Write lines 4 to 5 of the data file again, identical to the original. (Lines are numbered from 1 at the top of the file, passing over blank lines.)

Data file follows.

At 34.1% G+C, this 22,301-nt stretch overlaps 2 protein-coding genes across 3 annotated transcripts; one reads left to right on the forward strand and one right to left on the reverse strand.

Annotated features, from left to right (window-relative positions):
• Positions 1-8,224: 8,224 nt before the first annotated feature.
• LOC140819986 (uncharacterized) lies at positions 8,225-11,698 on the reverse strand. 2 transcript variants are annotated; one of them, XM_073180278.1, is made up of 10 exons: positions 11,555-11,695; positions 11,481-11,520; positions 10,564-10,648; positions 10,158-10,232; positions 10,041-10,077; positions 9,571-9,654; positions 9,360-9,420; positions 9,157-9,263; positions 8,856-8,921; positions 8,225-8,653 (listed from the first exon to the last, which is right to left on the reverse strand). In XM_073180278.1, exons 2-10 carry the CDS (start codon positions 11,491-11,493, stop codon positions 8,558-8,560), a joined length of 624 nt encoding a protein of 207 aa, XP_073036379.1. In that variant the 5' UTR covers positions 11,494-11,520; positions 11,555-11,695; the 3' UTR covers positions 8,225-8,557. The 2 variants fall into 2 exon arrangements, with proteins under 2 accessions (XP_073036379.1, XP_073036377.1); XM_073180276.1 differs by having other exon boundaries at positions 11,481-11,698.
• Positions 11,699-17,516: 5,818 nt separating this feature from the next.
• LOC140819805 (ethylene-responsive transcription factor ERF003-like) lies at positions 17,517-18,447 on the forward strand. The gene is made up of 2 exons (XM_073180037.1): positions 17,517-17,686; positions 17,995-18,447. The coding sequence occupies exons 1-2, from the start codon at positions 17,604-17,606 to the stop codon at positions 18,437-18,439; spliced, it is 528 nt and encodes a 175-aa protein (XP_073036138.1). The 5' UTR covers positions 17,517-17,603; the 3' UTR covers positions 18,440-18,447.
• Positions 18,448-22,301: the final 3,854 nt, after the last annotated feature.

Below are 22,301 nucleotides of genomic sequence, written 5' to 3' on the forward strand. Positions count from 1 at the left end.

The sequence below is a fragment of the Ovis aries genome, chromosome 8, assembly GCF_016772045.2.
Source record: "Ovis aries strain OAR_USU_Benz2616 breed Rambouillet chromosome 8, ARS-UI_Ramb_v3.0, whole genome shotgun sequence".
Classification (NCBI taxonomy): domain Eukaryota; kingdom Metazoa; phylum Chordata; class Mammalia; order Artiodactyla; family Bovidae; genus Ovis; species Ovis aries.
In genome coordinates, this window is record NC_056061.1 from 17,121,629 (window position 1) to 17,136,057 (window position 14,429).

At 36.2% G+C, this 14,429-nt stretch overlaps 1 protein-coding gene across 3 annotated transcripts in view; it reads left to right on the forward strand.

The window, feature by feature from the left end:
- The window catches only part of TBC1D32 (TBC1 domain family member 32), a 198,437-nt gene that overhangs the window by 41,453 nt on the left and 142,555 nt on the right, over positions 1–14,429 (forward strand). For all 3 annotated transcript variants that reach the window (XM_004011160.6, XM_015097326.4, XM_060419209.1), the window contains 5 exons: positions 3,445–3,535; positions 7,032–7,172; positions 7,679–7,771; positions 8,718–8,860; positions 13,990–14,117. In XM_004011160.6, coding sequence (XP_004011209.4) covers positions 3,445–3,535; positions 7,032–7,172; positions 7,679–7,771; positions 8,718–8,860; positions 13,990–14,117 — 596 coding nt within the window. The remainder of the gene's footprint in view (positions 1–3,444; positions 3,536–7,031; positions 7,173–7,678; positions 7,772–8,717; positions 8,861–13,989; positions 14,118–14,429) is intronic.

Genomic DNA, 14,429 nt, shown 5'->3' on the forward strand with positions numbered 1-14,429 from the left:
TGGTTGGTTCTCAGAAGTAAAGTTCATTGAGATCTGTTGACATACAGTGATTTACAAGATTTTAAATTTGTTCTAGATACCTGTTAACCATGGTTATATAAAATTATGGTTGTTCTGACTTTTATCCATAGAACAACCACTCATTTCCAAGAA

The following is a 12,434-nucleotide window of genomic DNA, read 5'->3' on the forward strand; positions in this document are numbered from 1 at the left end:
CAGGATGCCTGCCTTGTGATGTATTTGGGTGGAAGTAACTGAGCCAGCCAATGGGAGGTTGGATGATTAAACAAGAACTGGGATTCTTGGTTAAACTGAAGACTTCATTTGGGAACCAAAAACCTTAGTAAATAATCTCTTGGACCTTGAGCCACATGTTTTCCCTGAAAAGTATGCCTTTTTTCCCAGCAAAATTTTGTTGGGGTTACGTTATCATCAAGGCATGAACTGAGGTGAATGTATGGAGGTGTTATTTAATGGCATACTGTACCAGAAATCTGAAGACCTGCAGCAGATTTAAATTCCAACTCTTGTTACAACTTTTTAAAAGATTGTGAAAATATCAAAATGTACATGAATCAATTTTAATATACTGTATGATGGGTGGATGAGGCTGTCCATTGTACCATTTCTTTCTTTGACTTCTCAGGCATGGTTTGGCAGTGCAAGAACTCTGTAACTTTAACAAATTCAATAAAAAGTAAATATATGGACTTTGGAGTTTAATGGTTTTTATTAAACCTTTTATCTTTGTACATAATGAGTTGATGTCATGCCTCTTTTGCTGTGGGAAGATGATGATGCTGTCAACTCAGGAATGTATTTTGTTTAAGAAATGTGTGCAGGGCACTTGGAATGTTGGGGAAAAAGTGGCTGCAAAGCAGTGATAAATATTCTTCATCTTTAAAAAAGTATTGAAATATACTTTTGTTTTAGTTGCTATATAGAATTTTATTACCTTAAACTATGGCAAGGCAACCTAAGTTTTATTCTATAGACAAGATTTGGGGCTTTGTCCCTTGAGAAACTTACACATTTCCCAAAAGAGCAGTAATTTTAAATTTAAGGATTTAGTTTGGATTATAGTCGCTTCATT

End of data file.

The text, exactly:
• LOC140819986 (uncharacterized) lies at positions 8,225-11,698 on the reverse strand. 2 transcript variants are annotated; one of them, XM_073180278.1, is made up of 10 exons: positions 11,555-11,695; positions 11,481-11,520; positions 10,564-10,648; positions 10,158-10,232; positions 10,041-10,077; positions 9,571-9,654; positions 9,360-9,420; positions 9,157-9,263; positions 8,856-8,921; positions 8,225-8,653 (listed from the first exon to the last, which is right to left on the reverse strand). In XM_073180278.1, exons 2-10 carry the CDS (start codon positions 11,491-11,493, stop codon positions 8,558-8,560), a joined length of 624 nt encoding a protein of 207 aa, XP_073036379.1. In that variant the 5' UTR covers positions 11,494-11,520; positions 11,555-11,695; the 3' UTR covers positions 8,225-8,557. The 2 variants fall into 2 exon arrangements, with proteins under 2 accessions (XP_073036379.1, XP_073036377.1); XM_073180276.1 differs by having other exon boundaries at positions 11,481-11,698.
• Positions 11,699-17,516: 5,818 nt separating this feature from the next.